My eyes leap into ten-power magnification as I thrash around the tiny cockpit looking for the threat. Oh my God! Oh Christ! Not now! My hands are shaking too much to decide what to do, or to do whatever it might be very well. From the corner of my eye I register the image of the Squadron Leader's face spinning around and around, searching, needing to know where death is coming from. The Spitfire bounces, stays airborne for moments, before bouncing again, wings coming alive, but too slowly. Oh lift! Lift for Chrissakes! Please! I want to abort. Cut the motor and go back to dispersals. It is not possible that I am about to die. Simply cannot be! Please, just let me go home! Oh Marion!

The Mark 2 unsticks a moment before I do with its super duper fully-blown new Merlin, its wheels lifting into wings that are already bending into a tight climbing turn to the right, away from me, only inches above the ground. Still in ground-effect, critically close to a full stall. He is insane. But he didn't get fried to a crisp and come back from the dead just to get blasted right off of his own runway. Not him! I yank back on the stick and haul my own wheels up, pressed for time, not climbing fast enough to keep the prop. blades out of the grass. I cringe and gasp for breath as the machine climbs back out of the weeds and begins to accelerate... Flaps up. Radiator - no, leave it. Tap the brakes as the wheels tuck fully into the wings. Seat full down. Hood closed. I lean on the throttle, but it's already through the emergency gate and into over-boost. Power. I want more! I envy the Squadron Leader in his new Mark 2 with its three-bladed metal De-Havilland prop. Two wooden blades are not enough! I reach forwards...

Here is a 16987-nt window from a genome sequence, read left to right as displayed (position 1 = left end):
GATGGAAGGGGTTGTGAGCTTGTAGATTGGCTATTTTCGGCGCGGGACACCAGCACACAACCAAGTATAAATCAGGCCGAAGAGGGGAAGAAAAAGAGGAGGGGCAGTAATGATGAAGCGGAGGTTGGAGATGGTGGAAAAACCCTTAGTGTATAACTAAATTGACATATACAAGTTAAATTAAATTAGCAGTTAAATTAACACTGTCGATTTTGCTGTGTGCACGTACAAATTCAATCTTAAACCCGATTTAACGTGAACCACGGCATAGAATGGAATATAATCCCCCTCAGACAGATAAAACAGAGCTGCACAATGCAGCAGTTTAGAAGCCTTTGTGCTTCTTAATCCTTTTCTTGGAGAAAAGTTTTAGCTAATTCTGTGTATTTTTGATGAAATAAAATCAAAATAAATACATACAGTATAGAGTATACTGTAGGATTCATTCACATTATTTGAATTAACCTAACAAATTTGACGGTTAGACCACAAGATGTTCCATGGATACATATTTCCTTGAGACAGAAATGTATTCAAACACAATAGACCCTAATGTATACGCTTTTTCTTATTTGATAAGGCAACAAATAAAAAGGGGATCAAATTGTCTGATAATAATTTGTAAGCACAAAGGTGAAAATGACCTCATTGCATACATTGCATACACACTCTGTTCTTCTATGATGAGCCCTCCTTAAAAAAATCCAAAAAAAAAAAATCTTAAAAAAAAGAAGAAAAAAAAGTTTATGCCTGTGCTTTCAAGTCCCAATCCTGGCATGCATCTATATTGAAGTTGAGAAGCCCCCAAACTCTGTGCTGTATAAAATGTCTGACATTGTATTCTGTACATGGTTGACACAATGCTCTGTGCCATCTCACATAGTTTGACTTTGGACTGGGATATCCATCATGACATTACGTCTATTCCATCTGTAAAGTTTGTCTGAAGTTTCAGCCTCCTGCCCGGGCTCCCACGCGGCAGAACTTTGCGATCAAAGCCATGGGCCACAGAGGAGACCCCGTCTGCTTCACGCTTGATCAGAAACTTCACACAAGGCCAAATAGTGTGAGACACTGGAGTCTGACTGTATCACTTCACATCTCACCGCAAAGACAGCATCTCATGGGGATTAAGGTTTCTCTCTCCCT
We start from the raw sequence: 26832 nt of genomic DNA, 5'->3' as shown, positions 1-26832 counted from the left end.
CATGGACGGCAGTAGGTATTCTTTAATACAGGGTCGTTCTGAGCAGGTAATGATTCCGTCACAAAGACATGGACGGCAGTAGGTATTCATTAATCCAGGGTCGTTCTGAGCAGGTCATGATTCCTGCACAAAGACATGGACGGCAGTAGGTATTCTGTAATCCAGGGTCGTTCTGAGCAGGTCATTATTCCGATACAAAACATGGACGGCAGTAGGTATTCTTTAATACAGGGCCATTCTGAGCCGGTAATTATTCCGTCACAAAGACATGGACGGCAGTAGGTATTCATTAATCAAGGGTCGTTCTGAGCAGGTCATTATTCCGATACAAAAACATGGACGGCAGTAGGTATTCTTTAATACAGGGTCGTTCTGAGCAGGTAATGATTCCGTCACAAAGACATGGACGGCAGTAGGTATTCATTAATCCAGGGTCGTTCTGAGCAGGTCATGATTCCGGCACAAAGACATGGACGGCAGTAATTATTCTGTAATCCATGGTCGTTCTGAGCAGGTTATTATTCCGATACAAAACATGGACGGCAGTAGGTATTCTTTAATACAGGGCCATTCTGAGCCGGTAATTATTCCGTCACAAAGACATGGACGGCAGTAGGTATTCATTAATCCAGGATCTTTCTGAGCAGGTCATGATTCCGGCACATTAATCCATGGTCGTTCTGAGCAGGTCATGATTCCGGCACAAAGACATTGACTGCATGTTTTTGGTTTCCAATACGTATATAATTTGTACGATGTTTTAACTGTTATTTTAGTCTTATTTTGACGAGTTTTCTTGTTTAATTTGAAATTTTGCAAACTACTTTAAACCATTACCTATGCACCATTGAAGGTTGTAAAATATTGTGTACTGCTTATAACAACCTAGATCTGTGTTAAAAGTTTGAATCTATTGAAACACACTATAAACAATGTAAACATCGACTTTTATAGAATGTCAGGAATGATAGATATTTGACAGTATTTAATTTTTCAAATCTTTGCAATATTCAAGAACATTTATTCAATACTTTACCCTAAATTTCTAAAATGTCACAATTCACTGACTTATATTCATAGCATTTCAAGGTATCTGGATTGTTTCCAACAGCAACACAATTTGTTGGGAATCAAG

Gunsight on. It explodes into a million tiny perspex fragments as I reach for it. Blang! Something tugs at my head. A bomb goes off behind my seat. Oxygen cylinder! Senseless. Stars and orange blotches. A terrific explosion to starboard. The C.O.'s machine vanishes into a fireball. An engine-shaped mass of flaming metal flies out of this searing yellow-white light. Nothing else is left. Only heat. A black shape blots out the sun and I cringe down from its icy shadow. I want only to hide, but my shivering body runs its own, separate race, yanking back on the stick and battering the gun button, hosing bullets wildly all over the sky. Oh Jesus no! The fighter bangs and shudders on the knife-edge of a stall, only fifty feet up. The recoil from the eight Brownings slows her even more. No! I ram the stick fully forwards, my stomach erupting through my wide open mouth, as the Spitfire stops flying and drops to the bottom of its realm. Fly! Fly you fucking cow!

Aaaaaahhh!

The nose comes up - not enough - not quite - aaaahhh - come on come on - I piss my pants and scream as the prop. blades shatter and the motor screams as the shaft shears through and I bounce back into the air...

I never hear the final hit. Too loud. Too fatal. The cowling simply disintegrates before my eyes, engine oil instantly opaqueing the windscreen, dropping me into the field two hundred yards past the end of the aerodrome. The left wing smashes away as it belts the big oak tree.
"The shortest flight of my life," I say quite calmly and out loud, to myself, as the lights go down yet again.

Violence! A tidal wave of thick, wet Norfolk loam sweeps out the last vestiges of daylight, cascading through the shattered perspex and buries me alive.
You don't survive this, I mumble. Not possible.
After a while the violence subsides. A final lurch. Only the hissing of boiling glycol and the frying sound of petrol falling over hot metal remains. I consider the probability of fire, but dismiss it with a shrug. Sod it. I just don't care. I've had enough of this air-force lunacy. Let them find someone else to stem the bloody tide. And then...